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Olympic Committee Updates Eligibility Rules for Transgender Athletes

Athletes will no longer have to undergo "medically unnecessary" procedures or treatment.

 

Laurel Hubbard of New Zealand competing in the Women's 90kg Final.

The International Olympic Committee has announced updated guidelines regarding the eligibility of transgender and intersex athletes. The new framework will drop the IOC’s prior damaging and transphobic policies, which required athletes to undergo “medically unnecessary” procedures or treatment.

In a six-page document, the IOC outlined 10 principles, which aim to ensure fairness, inclusion, and non-discrimination on the basis of gender identity and sex variations.

“This Framework recognises both the need to ensure that everyone, irrespective of their gender identity or sex variations, can practise sport in a safe, harassment-free environment that recognises and respects their needs and identities,” the committee wrote.

The document was drafted after the IOC consulted with athletes, sports organizations, human rights activists, legal experts, and medical professionals from across the globe.

The new framework comes after the historic Tokyo 2020 Olympic Games, which saw the first openly transgender Olympians competing, including New Zealand weightlifter Laurel Hubbard and Canadian soccer player Quinn, who also became the world’s first openly transgender Olympic gold medalist.

“Far too often, sport policy does not reflect the lived experience of marginalized athletes, and that’s especially true when it comes to transgender athletes and athletes with sex variations,” said Quinn, Canadian Olympic Gold Medalist and Athlete Ally Ambassador. “This new IOC framework is groundbreaking in the way that it reflects what we know to be true — that athletes like me and my peers participate in sports without any inherent advantage, and that our humanity deserves to be respected.”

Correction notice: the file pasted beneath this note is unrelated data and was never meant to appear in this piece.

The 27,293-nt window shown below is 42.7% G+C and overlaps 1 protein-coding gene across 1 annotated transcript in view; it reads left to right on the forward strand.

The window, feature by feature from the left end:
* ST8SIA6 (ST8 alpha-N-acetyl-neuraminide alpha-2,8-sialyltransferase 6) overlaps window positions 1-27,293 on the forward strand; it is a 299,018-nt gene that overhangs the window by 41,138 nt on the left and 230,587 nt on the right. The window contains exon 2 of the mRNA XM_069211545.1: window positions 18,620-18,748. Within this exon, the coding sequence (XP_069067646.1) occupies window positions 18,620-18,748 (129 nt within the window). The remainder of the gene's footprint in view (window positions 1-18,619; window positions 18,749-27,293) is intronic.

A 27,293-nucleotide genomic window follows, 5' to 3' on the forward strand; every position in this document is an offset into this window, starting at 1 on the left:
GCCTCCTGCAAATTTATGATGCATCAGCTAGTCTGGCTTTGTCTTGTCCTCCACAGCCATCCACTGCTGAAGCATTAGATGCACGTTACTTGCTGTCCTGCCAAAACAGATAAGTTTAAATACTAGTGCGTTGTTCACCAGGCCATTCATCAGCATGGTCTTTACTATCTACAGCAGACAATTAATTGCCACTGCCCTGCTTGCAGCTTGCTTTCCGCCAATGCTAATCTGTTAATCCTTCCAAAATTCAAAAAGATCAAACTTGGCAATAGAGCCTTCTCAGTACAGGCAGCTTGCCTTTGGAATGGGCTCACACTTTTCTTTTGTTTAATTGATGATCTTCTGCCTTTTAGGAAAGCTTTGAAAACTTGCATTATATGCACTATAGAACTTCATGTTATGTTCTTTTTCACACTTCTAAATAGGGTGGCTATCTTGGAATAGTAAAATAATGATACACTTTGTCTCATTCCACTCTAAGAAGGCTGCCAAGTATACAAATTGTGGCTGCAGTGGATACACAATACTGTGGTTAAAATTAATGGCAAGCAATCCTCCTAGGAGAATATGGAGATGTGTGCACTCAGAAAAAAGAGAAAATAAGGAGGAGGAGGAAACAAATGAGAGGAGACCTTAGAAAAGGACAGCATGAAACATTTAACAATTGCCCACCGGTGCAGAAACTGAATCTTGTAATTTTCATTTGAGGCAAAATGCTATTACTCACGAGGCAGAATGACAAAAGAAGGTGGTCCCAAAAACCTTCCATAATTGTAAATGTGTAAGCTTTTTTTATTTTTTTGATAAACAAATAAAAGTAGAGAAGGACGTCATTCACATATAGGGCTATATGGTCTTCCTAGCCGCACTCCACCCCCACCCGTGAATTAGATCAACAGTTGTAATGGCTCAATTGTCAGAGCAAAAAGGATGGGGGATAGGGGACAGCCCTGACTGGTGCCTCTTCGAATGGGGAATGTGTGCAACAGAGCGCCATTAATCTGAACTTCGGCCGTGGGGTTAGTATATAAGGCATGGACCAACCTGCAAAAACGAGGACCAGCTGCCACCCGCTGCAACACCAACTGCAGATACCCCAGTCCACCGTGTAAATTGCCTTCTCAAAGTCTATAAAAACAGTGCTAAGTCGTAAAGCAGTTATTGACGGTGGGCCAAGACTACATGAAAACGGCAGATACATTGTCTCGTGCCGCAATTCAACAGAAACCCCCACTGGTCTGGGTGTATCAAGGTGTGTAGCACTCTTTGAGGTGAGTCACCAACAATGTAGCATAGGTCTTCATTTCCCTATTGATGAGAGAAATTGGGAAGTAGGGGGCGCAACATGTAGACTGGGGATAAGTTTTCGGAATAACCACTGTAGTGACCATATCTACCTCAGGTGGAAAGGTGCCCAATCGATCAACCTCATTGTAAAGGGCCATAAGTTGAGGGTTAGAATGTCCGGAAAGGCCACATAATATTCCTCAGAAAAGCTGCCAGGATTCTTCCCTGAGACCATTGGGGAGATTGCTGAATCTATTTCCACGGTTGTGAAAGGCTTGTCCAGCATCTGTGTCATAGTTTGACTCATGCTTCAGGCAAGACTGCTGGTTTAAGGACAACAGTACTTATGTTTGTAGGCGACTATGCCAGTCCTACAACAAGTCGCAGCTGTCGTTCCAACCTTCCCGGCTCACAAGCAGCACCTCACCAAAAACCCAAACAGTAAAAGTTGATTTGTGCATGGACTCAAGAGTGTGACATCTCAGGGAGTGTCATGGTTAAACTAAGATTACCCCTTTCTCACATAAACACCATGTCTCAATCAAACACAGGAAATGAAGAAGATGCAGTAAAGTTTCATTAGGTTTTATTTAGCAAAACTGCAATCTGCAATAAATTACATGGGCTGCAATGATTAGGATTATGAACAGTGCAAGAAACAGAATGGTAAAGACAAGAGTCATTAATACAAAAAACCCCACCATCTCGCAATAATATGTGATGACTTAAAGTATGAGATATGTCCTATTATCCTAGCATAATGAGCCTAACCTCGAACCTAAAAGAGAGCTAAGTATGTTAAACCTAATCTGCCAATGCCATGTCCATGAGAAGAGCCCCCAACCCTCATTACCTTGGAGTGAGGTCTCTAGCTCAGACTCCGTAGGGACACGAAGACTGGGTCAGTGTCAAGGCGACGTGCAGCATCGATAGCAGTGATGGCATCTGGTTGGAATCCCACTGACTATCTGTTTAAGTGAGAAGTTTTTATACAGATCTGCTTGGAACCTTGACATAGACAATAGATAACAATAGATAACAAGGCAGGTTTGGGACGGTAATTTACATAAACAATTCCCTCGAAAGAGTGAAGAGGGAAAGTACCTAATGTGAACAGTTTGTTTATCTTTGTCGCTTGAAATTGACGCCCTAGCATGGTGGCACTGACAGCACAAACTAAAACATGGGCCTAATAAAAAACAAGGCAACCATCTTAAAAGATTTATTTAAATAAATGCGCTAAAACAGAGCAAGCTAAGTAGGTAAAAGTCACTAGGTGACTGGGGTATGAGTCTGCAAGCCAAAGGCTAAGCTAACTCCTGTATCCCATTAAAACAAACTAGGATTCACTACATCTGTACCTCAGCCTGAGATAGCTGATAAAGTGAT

The IOC’s 2015 framework had put a limit on athletes’ testosterone levels, requiring some of them to undergo hormone treatments and alter their bodies to perform. These rules were previously challenged by South African Olympic gold medalist Caster Semenya, who was forced to undergo “gender tests” and have her private medical history debated on an international stage.

Semenya appealed the World Athletics guidelines in 2020, which required her to take medically unnecessary testosterone-reducing drugs. Her case went to Switzerland’s Federal Supreme Court, where it was dismissed. Semenya tweeted at the time, “Chills my people, a man can change the rules but the very same man cannot rule my life.”

While the IOC lays out a framework for future Olympic games, they are allowing individual sports-governing bodies to make their own guidelines regarding eligibility and trans athletes. Still, the IOC is setting a precedent at a time when trans children are being excluded from school sports and competitions. Hopefully the IOC framework can be used to reverse the cruel and discriminatory laws that are being passed at a state level throughout the United States.

Alex Schmider, the associate director of transgender representation at GLAAD, issued a statement saying “On the heels of the most anti-LGBTQ legislative session in history with the majority of bills targeting trans youth in sports, every state and lawmaker should listen to the experts from the world of sports, medicine, and athletes themselves to allow transgender youth the same opportunities to play with their friends, have fun, learn, grow, and benefit from the lasting life lessons and supportive community sports can provide.”

(via NBC News, image: Alex Pantling/Getty Images)

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Chelsea was born and raised in New Orleans, which explains her affinity for cheesy grits and Britney Spears. She currently lives in sunny Los Angeles, with her husband and two poorly behaved rescue dogs. She is a former roller derby girl and a black belt in Judo, so she is not to be trifled with. She loves the word “Jewess” and wishes more people used it to describe her.